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A child takes off Pope Francis’ white zucchetto, or skullcap, during a meeting with children and volunteers of the Santa Marta Vatican Institute, at the Vatican, on Dec. 14, 2013.
Could five little words uttered in 2013 change the course of the Catholic Church?
Pope Francis — also known as Time’s Person of the Year and Twitter’s #bestpopeever — has done a lot of talking since he was installed on the throne of St. Peter in March, tackling everything from luxury cars to income inequality in a series of interviews, sermons and written exhortations.
But for veteran Vatican watcher John Thavis, the pontiff’s most significant pontificating came July 29 when he gave a press conference on a flight back from Brazil.
“Who am I to judge?” he asked.
Francis was addressing the issue of gays in the church, but it was the tone as much as the topic that caught the public’s attention.
“The fact is that previous popes in talking about homosexuality had always mentioned the word ‘disordered’ and when you use that term, it immediately alienates,” said Thavis, author of “The Vatican Diairies.”
“Not only did Francis not use that word. He avoided the whole concept.”
The fact that the pope — the infallible leader of the world’s 1 billion Roman Catholics — refused to sit in judgement of gay priests (who were banned by his predecessor) was hailed as remarkable, even revolutionary.
Pope Francis blesses a child during his visit to the Varginha slum in Rio de Janeiro, Brazil, on July 25, 2013. Francis visited one of Rio de Janeiro’s shantytowns, or favelas, a place that saw such rough violence in the past that it’s known by locals as the Gaza Strip.
It’s an approach he has taken on any number of subjects — atheists, unwed mothers, divorcees. Scolding is out in Rome; hand-holding is in.
“This comes after Pope John Paul II spent 15 years rewriting the catechism of the Catholic Church and eight years of Benedict reinforcing that: ‘How do you measure up to our teachings? Are you qualified to call yourself Catholic?'” Thavis said.
“Francis is saying the church is a big tent and he has to be welcoming. It’s an incredible change.”
For Thomas Reese, a Jesuit priest like Francis, the most important words from Francis this year were written, not spoken.
“Look at the title of his latest apostolic exhortation. It’s ‘the joy of the Gospel,’ not the ‘the truth of the Gospel,'” he said.
“He has rebranded the church as welcoming, compassionate, a church for the poor as opposed to a church that nags people and is worried about rules and regulations,” said Reese, author of “Inside the Vatican.”
“The analogy I love to use is when you go home for Christmas, what you want is a hug from your mom. You don’t want to be asked about your nose ring, or why you dyed your hair, or who are you sleeping with now? He is trying to turn the church into a loving parent, not a nagging parent.”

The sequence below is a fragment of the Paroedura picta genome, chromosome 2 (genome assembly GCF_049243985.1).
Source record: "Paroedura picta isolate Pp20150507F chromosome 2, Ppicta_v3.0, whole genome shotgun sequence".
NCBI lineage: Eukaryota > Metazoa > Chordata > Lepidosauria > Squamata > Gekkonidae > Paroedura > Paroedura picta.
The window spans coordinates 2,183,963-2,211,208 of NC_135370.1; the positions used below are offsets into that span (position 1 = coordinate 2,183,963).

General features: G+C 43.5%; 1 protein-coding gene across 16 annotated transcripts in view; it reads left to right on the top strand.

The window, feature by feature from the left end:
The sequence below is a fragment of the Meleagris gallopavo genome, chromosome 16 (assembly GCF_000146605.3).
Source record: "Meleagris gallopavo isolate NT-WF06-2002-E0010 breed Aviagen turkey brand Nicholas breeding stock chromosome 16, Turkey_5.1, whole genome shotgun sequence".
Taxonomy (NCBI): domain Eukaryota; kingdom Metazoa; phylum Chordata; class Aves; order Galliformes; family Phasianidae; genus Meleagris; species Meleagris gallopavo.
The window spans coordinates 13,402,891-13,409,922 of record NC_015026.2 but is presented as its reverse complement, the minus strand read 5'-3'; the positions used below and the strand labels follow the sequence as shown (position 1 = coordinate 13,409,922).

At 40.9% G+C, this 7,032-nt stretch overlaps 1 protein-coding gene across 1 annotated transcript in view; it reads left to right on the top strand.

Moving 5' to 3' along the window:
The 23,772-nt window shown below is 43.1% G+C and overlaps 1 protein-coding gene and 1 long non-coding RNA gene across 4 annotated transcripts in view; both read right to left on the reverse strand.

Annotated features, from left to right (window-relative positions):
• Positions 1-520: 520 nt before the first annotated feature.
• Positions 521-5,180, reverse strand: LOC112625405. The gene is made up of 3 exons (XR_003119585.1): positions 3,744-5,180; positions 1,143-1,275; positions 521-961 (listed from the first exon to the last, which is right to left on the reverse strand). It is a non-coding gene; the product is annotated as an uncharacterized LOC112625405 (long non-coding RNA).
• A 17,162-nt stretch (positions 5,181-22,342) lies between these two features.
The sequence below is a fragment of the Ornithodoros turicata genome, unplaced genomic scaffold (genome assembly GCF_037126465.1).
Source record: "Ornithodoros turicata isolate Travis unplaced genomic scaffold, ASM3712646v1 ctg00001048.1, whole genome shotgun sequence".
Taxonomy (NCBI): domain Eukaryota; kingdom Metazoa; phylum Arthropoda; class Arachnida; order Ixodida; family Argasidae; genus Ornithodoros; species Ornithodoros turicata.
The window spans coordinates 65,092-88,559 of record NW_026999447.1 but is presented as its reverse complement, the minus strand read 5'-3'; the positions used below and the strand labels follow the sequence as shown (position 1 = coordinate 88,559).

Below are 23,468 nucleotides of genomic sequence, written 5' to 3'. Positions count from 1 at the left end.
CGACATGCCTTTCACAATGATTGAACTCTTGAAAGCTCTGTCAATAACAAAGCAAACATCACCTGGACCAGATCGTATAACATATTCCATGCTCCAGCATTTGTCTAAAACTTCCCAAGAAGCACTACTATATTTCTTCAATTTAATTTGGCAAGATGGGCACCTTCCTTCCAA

More often than not, when asked which of Francis’ comments this year resonated most with them, Catholics immediately mentioned his gestures, not his quotes.
Pope Francis holds a dove before his Wednesday general audience at Saint Peter’s Square at the Vatican, on May 15, 2013.
Riding the bus back to the guest house after being named pope. Washing the feet of prisoners on Holy Thursday. Turning an ’84 Renault into the Popemobile. Celebrating his birthday with the homeless. Embracing a disfigured fan. Cold-calling people who write to him.
Some have suggested it’s style over substance. Despite what he says and no matter how many selfies he takes with visitors, Francis has not changed church doctrine.
Priests still can’t get married, abortion remains a grave sin, and two men can’t walk up the aisle in a Catholic Church. Francis even excommunicated an Australian priest who advocated the ordination of women and gay marriage.
And yet his words have given hope to those pushing for change.
Deborah Rose Milovec, the head of FutureChurch, which supports the ordination of women, seized on this line from his November apostolic exhortion: “Demands that the legitimate rights of women be respected, based on the firm conviction that men and women are equal in dignity, present the Church with profound and challenging questions which cannot be lightly evaded.”
“Giving people permission to dialogue — that’s a breath of fresh air,” she said. “There are many ways he has held his hand up and said, ‘No, not yet,’ but that sort of statement begins to open a crack in the door.
“That kind of statement is important because it says to me we have something to work with here. I have real hope he will sit down with feminist theologians and listen to what they have to say.”
If there is one theme that has dominated Francis’ public pronouncements this year it has been his love and sympathy for the poor and downtrodden.
“How I would like a church that is poor and for the poor,” he said days after the black smoke wafted out of the Sistine Chapel chimney. His November exhortation slammed unchecked capitalism and income inequality.
Rush Limbaugh frothed that the new pope is a Marxist. But in Melbourne, Fla., Kathy Gilliland, 56, liked what she was hearing.
Visiting the majestic St. Patrick’s Cathedral in New York City this week, Gilliland said it both surprised and delighted her that her spiritual leader — who has forsaken the opulent trappings of the Vatican for a spartan guest house — understood the struggles of the middle class at a time when the wealthy are richer than ever.
“I think it shows he’s in touch with the modern world,” she said. “It shows he’s more humane.”
The magazine’s managing editor, Nancy Gibbs, tells Matt Lauer that Pope Francis was selected for changing the tone of the Vatican.
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